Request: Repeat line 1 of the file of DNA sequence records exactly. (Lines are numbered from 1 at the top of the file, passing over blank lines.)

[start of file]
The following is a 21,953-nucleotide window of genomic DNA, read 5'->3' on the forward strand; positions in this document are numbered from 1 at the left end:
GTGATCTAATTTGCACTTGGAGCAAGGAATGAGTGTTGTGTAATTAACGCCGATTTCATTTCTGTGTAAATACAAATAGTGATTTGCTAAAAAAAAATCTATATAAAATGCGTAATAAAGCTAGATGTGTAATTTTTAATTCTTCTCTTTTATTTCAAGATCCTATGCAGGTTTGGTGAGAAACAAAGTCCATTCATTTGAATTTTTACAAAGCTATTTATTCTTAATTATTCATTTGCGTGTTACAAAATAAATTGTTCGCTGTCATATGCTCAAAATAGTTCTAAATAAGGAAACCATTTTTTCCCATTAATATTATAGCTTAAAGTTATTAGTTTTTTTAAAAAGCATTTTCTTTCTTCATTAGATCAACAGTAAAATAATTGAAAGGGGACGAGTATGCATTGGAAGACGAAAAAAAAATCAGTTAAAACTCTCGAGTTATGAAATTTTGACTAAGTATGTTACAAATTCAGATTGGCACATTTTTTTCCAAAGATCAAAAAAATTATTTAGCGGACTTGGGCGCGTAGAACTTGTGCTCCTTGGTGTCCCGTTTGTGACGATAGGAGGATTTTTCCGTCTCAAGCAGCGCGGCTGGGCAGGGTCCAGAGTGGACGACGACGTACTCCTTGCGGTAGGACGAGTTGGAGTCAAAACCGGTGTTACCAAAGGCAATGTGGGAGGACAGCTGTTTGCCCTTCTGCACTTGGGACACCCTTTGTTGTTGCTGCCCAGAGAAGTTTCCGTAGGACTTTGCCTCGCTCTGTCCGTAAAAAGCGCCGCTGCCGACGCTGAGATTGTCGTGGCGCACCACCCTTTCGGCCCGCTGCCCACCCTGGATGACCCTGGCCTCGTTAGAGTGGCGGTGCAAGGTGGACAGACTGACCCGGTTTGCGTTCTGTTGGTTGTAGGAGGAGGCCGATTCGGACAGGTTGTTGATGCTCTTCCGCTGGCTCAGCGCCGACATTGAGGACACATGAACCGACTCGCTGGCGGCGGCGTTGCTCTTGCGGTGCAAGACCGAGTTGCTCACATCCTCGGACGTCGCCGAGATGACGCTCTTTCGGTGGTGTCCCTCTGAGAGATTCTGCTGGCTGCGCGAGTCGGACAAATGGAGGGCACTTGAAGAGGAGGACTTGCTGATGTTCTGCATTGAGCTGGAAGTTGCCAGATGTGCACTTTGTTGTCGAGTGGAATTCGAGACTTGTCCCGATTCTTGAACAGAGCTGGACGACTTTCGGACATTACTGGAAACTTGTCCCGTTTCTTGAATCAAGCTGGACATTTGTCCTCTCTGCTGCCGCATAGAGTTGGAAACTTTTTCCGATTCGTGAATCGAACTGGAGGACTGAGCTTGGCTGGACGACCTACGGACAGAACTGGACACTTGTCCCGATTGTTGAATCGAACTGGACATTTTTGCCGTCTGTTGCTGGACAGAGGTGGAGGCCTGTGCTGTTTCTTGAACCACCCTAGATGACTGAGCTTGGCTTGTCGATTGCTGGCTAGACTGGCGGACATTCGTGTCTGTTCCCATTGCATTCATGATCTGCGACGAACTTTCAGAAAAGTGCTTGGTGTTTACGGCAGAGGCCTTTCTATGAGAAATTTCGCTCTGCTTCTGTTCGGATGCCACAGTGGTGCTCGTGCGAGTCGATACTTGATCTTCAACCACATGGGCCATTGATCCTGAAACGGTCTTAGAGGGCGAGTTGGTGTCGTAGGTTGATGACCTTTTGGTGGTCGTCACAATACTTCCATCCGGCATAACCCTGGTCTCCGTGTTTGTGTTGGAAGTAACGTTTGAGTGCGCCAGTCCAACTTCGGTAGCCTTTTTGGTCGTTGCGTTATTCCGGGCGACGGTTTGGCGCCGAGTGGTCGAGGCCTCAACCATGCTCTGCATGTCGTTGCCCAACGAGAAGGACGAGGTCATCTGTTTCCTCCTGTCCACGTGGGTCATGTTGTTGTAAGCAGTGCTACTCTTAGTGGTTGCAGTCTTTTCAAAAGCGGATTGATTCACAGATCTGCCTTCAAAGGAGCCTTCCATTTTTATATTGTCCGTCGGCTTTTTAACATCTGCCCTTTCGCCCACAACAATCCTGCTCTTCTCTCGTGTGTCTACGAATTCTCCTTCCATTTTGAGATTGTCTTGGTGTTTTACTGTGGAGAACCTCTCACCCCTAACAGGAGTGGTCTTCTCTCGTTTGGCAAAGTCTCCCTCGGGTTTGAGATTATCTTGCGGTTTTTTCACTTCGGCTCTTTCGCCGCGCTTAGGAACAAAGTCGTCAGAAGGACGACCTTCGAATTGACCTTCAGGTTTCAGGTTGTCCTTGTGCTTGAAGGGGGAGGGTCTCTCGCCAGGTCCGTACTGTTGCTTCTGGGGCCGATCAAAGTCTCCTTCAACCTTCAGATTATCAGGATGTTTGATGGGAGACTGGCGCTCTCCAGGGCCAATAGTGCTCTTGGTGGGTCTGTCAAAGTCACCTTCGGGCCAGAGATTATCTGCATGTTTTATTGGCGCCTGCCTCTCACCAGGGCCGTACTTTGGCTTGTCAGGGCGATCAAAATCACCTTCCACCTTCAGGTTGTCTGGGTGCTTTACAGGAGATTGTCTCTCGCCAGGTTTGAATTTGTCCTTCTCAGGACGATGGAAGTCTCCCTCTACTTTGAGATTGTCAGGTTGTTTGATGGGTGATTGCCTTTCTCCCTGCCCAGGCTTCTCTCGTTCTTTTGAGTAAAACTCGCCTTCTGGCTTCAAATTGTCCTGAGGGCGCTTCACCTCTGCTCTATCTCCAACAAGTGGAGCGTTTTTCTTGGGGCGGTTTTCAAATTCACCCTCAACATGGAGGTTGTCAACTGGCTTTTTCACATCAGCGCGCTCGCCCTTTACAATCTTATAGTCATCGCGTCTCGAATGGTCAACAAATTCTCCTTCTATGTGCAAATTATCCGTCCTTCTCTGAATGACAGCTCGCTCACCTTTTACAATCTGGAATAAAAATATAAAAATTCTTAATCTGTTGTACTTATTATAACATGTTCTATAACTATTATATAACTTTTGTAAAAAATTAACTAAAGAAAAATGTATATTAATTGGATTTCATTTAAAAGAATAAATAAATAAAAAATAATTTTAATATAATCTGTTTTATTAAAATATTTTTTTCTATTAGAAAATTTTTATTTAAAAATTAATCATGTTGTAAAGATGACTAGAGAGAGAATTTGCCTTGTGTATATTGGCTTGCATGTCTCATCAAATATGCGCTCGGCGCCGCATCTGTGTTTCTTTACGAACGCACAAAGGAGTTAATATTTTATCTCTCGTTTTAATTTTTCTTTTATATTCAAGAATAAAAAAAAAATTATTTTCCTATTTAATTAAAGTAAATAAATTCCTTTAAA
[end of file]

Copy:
The following is a 21,953-nucleotide window of genomic DNA, read 5'->3' on the forward strand; positions in this document are numbered from 1 at the left end: